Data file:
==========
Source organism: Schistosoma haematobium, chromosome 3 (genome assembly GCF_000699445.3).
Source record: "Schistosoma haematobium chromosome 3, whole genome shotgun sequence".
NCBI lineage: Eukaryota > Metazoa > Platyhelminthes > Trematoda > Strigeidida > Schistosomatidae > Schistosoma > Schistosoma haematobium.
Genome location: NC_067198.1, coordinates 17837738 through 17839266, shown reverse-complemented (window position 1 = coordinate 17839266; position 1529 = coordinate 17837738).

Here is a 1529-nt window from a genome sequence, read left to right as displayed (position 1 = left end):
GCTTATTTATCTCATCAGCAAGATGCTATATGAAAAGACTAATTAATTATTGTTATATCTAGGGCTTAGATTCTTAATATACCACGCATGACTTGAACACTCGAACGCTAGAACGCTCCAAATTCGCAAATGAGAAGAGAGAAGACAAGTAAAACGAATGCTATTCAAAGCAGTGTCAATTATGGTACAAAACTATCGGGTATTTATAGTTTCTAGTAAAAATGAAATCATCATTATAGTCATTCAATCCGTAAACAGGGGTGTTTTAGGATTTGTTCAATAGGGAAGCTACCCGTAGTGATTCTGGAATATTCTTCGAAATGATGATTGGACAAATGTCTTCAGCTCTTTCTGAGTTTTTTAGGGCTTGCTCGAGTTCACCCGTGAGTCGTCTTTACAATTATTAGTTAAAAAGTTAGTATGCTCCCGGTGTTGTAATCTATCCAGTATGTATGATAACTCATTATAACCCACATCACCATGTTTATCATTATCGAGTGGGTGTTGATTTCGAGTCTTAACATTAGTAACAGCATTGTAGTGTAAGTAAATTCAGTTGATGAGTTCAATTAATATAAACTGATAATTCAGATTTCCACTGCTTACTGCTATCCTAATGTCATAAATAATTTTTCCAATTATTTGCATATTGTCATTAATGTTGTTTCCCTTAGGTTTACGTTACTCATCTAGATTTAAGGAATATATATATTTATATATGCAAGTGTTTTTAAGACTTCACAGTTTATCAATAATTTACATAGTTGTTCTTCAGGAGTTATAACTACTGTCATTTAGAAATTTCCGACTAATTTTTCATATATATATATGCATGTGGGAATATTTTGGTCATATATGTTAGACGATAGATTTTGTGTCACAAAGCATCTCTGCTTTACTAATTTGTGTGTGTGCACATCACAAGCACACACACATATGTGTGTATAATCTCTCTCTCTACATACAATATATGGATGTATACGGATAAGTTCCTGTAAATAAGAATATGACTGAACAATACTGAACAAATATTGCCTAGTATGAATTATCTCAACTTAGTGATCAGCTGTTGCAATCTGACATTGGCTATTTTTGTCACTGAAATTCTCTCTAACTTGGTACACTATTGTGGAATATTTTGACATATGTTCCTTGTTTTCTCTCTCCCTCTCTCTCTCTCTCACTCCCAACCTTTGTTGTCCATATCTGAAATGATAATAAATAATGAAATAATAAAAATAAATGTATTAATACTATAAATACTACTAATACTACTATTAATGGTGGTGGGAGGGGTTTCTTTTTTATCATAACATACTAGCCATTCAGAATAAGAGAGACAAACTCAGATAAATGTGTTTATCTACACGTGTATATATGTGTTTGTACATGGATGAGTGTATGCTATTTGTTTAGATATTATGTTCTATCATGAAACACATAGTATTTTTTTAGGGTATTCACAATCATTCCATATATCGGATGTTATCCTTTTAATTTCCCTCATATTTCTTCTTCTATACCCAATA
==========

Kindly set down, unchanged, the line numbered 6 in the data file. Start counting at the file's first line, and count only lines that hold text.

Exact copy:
GCTTATTTATCTCATCAGCAAGATGCTATATGAAAAGACTAATTAATTATTGTTATATCTAGGGCTTAGATTCTTAATATACCACGCATGACTTGAACACTCGAACGCTAGAACGCTCCAAATTCGCAAATGAGAAGAGAGAAGACAAGTAAAACGAATGCTATTCAAAGCAGTGTCAATTATGGTACAAAACTATCGGGTATTTATAGTTTCTAGTAAAAATGAAATCATCATTATAGTCATTCAATCCGTAAACAGGGGTGTTTTAGGATTTGTTCAATAGGGAAGCTACCCGTAGTGATTCTGGAATATTCTTCGAAATGATGATTGGACAAATGTCTTCAGCTCTTTCTGAGTTTTTTAGGGCTTGCTCGAGTTCACCCGTGAGTCGTCTTTACAATTATTAGTTAAAAAGTTAGTATGCTCCCGGTGTTGTAATCTATCCAGTATGTATGATAACTCATTATAACCCACATCACCATGTTTATCATTATCGAGTGGGTGTTGATTTCGAGTCTTAACATTAGTAACAGCATTGTAGTGTAAGTAAATTCAGTTGATGAGTTCAATTAATATAAACTGATAATTCAGATTTCCACTGCTTACTGCTATCCTAATGTCATAAATAATTTTTCCAATTATTTGCATATTGTCATTAATGTTGTTTCCCTTAGGTTTACGTTACTCATCTAGATTTAAGGAATATATATATTTATATATGCAAGTGTTTTTAAGACTTCACAGTTTATCAATAATTTACATAGTTGTTCTTCAGGAGTTATAACTACTGTCATTTAGAAATTTCCGACTAATTTTTCATATATATATATGCATGTGGGAATATTTTGGTCATATATGTTAGACGATAGATTTTGTGTCACAAAGCATCTCTGCTTTACTAATTTGTGTGTGTGCACATCACAAGCACACACACATATGTGTGTATAATCTCTCTCTCTACATACAATATATGGATGTATACGGATAAGTTCCTGTAAATAAGAATATGACTGAACAATACTGAACAAATATTGCCTAGTATGAATTATCTCAACTTAGTGATCAGCTGTTGCAATCTGACATTGGCTATTTTTGTCACTGAAATTCTCTCTAACTTGGTACACTATTGTGGAATATTTTGACATATGTTCCTTGTTTTCTCTCTCCCTCTCTCTCTCTCTCACTCCCAACCTTTGTTGTCCATATCTGAAATGATAATAAATAATGAAATAATAAAAATAAATGTATTAATACTATAAATACTACTAATACTACTATTAATGGTGGTGGGAGGGGTTTCTTTTTTATCATAACATACTAGCCATTCAGAATAAGAGAGACAAACTCAGATAAATGTGTTTATCTACACGTGTATATATGTGTTTGTACATGGATGAGTGTATGCTATTTGTTTAGATATTATGTTCTATCATGAAACACATAGTATTTTTTTAGGGTATTCACAATCATTCCATATATCGGATGTTATCCTTTTAATTTCCCTCATATTTCTTCTTCTATACCCAATA